Fluid mechanics is a branch of physics that describes the movements and behaviours of liquids and gases (fluids). There is a set of equations, or rules, that explain how fluids will react in different situations. These go by the name Navier-Stokes equations. These rules are very complicated when rendered as an equation:

Solving these equations with a pen and paper is possible only in a few, relatively simple situations. In most situations, we therefore use numerical fluid mechanics (CFD – computational fluid dynamics), in which computers are used to find the solutions to the equations instead.

The author of this blog post, Knut Emil Ringstad, is studying for a PhD at NTNU through the

**HighEFF research centre**, which carries out research on energy efficiency in Norwegian industry. You can find out more information on the work of HighEFF by

**subscribing to the newsletter**.

## Basic principles of numerical fluid mechanics

We will use a simple analogy to explain CFD and how you can use it as a tool. Imagine CFD as a board game with playing pieces, a game board and a set of rules.

Let’s start with an easy example. You have a square game board that you fill with arrows. The game board represents the area in which you want to investigate flow and each square constitutes a small part of the area. The arrows represent the speed of the fluid in the square. You then add a black playing piece symbolising a *volume* containing some quantity. The quantity will typically be mass (density), temperature or momentum.

First, we introduce two simple rules:

- One round equates to one step forward in time (a time step) and all pieces must be moved.
- The pieces must be moved in accordance with the arrows (speed) in the square the piece is in.

We can play a round using these rules. The simple animation below shows you how a round can look:

Until now, the arrows have been placed arbitrarily on the board. To work out how the arrows should be placed, we must solve *the momentum equations*. Momentum and speed belong together in the ratio: *momentum = mass * speed.*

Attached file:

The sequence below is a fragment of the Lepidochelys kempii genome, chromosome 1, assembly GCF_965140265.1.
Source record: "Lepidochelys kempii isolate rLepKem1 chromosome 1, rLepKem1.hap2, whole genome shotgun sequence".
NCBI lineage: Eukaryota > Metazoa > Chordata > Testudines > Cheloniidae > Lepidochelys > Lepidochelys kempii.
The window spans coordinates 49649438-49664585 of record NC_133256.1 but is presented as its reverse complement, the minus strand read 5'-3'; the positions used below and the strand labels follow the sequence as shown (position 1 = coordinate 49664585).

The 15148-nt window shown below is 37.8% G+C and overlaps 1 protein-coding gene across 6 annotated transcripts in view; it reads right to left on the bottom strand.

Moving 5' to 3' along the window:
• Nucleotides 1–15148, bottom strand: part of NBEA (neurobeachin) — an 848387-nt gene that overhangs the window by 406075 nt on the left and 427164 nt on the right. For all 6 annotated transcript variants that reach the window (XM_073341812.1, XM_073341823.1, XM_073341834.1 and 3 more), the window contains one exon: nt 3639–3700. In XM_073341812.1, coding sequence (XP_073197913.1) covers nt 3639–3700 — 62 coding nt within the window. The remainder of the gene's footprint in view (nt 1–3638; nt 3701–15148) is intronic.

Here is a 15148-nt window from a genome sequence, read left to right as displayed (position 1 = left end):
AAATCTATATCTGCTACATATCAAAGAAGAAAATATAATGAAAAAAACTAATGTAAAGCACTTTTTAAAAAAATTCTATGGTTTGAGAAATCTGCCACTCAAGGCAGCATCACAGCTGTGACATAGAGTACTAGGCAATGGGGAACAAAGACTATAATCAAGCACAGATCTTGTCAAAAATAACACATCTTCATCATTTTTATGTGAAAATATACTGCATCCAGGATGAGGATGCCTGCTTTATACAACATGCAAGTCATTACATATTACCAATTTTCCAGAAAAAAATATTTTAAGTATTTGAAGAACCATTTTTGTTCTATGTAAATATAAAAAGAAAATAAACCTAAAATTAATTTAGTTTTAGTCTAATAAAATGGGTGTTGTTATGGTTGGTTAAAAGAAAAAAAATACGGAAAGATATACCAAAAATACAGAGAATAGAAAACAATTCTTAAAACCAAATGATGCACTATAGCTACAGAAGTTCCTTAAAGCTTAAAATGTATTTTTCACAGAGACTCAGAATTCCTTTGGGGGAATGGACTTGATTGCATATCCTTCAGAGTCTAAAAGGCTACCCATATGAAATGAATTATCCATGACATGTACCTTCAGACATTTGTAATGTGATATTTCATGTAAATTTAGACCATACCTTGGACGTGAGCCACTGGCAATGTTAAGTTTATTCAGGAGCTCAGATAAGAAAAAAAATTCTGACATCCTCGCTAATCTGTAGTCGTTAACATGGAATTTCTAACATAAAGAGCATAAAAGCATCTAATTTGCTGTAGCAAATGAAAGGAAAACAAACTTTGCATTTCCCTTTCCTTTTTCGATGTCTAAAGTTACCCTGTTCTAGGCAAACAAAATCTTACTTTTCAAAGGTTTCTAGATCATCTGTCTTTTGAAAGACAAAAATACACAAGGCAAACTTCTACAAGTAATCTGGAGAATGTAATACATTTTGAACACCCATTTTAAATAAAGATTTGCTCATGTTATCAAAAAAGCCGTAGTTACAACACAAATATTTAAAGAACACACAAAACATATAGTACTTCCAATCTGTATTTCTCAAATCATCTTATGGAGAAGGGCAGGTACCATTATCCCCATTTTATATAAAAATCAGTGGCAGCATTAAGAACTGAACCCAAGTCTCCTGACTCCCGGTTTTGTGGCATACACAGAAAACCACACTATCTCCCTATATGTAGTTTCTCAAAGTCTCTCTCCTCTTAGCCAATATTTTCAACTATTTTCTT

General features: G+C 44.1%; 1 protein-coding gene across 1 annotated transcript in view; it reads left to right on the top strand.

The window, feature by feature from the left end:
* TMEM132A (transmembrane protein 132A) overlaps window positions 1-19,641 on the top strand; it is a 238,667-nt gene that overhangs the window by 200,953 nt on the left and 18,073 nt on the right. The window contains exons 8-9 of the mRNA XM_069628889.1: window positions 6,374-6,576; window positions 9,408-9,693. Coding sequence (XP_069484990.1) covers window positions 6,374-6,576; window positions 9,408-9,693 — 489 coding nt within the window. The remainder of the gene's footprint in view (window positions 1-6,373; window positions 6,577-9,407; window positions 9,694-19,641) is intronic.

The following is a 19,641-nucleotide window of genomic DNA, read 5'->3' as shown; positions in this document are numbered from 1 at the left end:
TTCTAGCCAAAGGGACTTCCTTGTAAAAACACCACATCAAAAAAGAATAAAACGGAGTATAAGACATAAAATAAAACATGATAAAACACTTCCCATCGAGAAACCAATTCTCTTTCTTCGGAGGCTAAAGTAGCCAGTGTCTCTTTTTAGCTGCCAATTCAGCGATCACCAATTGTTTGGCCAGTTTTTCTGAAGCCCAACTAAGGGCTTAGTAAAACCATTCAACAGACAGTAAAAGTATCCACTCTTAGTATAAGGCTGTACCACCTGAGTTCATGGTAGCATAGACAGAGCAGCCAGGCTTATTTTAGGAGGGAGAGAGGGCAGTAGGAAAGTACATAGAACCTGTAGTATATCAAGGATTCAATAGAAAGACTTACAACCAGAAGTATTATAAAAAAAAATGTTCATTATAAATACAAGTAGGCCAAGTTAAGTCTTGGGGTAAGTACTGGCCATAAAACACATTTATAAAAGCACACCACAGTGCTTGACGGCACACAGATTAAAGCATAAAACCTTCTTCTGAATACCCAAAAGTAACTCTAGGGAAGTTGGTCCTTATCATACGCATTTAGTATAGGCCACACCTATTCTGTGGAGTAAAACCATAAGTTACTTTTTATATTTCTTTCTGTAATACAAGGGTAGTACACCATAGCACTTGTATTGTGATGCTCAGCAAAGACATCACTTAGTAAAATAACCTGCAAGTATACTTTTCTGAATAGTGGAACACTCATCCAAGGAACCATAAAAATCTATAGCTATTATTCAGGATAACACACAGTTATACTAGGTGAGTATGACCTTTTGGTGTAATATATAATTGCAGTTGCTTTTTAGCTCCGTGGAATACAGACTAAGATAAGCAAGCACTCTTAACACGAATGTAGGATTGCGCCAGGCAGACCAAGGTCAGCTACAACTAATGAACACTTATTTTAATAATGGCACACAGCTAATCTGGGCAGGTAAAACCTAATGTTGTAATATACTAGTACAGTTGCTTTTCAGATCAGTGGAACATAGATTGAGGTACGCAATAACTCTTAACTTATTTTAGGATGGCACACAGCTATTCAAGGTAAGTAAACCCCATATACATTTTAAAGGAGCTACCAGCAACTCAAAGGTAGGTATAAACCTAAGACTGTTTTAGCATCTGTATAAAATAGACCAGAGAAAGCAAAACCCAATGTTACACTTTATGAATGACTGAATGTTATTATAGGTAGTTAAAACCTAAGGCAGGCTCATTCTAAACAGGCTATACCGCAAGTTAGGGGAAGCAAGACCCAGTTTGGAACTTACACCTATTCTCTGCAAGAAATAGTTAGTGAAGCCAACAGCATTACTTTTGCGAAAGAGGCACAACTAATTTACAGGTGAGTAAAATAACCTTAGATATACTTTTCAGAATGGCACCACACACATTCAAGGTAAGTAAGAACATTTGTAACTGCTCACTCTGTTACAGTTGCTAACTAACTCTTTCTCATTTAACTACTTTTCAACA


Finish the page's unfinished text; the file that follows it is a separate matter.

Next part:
In our analogy, this corresponds to playing using the arrows as playing pieces. In other words, the black piece is an arrow (corresponding to speed or momentum). When we play using the arrow as a piece, we also need to take into account its effects on the board in rule 2, i.e. that the pieces must be moved in accordance with the arrows (speed) in the square it is in. This is illustrated here:

We are going to try to add another rule so that you have a decent toolbox before you try it out on an actual problem. We refer to rule 3 as the *law of diffusion*. This says that *if the difference between two neighbouring squares is two or more, move one piece from the square with the highest value to the square with the lowest value.*

This rule is best explained in the context of momentum. Here, the law of diffusion corresponds to friction between different layers of flow, illustrated in the animation below. Here, you first have a flow with a high speed at the top and a flow with a lower speed below. The friction between these layers accelerates the fluid at the bottom and decelerates the fluid at the top.

## A practical example of CFD

Using the three rules and the playing pieces, we can now try a simple problem. Imagine a large tank of water, for example, and an outlet pipe at the bottom. We want to find out what happens to the pattern of flow in the pipe when it is opened.

We first have to identify the area and create a game board. In CFD, this is referred to as constructing a *mesh*.

We then choose what should happen along the boundaries on the outside of the mesh. Here, we specify that the inlet speed of the fluid is high (see image below) and that the speed must be equal to zero along the walls.

When we start the game using rules 1-3 for the arrows, we end up with a course of events similar to the figure below.